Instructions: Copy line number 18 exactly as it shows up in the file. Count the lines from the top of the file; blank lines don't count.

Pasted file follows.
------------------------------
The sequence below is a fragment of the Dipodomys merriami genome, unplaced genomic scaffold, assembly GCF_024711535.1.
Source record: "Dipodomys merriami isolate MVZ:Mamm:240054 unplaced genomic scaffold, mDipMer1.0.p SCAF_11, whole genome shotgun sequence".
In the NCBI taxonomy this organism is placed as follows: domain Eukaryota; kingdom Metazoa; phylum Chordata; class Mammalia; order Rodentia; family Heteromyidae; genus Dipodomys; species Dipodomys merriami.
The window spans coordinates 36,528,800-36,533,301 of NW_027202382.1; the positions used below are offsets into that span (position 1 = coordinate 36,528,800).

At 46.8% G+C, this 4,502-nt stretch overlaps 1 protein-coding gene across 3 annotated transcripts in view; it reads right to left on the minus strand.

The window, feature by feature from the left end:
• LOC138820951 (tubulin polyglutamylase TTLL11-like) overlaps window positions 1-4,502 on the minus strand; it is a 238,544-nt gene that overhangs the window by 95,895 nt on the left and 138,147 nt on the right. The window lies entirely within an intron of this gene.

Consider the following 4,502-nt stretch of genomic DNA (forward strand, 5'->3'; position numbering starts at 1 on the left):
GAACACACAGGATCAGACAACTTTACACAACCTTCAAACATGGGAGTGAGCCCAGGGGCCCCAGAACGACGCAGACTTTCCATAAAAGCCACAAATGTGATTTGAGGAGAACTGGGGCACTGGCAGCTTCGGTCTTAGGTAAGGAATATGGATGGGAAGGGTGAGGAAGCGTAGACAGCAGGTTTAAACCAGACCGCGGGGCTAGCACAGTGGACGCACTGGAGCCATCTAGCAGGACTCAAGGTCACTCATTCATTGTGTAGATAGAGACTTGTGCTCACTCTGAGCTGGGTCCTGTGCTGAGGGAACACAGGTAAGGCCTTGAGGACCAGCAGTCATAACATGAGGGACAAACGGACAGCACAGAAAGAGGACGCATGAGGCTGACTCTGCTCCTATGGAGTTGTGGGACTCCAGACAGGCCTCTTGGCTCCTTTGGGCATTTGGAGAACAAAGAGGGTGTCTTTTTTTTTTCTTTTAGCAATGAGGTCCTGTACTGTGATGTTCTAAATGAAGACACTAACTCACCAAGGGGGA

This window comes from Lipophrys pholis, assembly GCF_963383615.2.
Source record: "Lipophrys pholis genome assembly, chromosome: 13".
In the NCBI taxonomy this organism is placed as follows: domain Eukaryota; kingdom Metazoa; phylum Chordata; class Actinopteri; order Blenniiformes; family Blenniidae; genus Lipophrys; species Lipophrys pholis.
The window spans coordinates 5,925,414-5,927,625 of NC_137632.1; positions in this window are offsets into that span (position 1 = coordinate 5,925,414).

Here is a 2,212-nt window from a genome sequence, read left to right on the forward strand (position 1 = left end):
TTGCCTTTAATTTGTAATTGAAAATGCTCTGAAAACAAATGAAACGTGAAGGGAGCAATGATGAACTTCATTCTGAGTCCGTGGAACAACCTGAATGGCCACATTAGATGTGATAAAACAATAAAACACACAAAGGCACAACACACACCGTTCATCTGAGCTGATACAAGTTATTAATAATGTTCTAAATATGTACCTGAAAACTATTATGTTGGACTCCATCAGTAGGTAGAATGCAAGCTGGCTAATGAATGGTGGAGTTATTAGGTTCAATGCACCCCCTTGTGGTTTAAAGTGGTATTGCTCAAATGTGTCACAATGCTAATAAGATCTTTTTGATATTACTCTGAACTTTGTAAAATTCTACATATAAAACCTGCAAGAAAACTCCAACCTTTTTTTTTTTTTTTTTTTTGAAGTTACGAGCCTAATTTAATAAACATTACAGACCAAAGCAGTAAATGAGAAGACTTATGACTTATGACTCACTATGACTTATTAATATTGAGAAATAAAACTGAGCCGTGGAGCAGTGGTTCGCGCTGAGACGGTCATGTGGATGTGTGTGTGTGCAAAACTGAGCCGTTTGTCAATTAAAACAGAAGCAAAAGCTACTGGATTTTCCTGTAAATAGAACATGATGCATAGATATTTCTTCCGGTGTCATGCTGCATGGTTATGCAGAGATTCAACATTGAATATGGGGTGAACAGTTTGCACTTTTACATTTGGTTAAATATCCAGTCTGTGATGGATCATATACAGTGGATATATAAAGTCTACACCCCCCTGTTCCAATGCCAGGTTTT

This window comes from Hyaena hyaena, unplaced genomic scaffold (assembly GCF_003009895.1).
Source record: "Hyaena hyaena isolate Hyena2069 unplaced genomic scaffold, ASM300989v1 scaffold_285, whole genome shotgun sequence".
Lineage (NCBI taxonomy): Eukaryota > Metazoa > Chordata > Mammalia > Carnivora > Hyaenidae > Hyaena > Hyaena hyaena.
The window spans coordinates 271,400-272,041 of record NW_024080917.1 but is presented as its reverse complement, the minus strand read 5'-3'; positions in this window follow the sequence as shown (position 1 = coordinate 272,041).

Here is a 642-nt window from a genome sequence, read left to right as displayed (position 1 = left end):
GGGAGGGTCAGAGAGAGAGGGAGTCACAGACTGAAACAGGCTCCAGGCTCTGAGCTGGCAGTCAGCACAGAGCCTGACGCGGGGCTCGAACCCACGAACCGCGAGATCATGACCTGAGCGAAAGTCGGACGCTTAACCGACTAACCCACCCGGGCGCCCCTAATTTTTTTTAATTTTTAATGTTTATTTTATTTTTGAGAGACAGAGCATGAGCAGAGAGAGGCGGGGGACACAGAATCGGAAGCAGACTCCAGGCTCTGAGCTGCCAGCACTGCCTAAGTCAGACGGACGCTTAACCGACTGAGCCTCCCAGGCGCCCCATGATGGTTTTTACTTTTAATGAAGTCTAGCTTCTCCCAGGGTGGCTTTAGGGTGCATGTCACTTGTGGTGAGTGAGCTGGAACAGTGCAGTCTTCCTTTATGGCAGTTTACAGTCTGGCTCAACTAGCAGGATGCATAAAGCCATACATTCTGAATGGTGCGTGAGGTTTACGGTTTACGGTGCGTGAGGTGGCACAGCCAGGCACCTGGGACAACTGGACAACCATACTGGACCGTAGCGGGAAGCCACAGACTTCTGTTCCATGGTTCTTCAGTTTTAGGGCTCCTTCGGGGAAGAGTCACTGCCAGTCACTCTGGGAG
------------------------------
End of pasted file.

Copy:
Lineage (NCBI taxonomy): Eukaryota > Metazoa > Chordata > Mammalia > Carnivora > Hyaenidae > Hyaena > Hyaena hyaena.